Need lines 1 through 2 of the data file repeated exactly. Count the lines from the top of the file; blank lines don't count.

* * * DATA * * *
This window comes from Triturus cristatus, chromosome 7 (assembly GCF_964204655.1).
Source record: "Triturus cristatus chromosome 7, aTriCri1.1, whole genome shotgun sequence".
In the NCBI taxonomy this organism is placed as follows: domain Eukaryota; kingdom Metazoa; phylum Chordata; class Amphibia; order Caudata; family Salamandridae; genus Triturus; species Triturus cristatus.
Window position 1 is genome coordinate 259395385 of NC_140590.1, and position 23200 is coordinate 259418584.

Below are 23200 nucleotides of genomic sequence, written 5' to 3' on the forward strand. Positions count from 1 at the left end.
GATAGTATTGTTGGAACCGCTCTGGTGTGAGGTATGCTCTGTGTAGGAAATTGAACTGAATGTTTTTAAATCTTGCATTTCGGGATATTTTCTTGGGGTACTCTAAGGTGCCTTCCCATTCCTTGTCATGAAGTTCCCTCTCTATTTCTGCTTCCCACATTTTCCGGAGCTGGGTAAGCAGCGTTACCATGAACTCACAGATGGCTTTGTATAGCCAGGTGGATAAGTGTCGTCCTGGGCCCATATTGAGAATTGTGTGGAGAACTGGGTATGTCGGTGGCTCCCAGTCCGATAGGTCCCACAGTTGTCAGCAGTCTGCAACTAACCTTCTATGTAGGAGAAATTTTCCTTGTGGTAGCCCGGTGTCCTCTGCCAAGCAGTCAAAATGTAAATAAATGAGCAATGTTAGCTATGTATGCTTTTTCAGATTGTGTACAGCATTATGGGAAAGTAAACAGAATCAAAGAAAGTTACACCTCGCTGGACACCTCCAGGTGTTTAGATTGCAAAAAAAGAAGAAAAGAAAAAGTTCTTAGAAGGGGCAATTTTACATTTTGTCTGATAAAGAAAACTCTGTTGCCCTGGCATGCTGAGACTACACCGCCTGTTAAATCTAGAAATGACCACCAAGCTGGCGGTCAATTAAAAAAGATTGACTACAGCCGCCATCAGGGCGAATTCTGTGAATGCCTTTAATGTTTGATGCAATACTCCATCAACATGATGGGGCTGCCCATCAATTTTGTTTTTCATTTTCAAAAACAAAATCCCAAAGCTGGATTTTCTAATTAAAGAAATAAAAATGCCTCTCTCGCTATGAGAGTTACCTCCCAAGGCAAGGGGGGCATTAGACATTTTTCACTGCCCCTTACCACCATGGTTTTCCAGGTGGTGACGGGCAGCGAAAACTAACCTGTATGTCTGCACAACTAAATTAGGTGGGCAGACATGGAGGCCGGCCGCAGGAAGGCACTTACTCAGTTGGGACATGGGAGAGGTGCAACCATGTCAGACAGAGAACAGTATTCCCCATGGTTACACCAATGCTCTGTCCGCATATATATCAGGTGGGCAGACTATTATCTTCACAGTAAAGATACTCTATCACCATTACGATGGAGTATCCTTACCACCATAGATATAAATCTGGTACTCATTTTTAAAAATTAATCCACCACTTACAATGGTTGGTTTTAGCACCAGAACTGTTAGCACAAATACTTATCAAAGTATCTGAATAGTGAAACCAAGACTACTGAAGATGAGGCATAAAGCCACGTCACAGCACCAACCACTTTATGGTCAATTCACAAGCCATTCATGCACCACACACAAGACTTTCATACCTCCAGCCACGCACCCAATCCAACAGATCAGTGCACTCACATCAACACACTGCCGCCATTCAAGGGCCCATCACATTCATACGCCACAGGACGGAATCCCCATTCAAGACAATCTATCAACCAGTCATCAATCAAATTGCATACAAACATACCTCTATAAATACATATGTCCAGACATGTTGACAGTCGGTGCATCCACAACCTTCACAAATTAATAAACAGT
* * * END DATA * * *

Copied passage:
This window comes from Triturus cristatus, chromosome 7 (assembly GCF_964204655.1).
Source record: "Triturus cristatus chromosome 7, aTriCri1.1, whole genome shotgun sequence".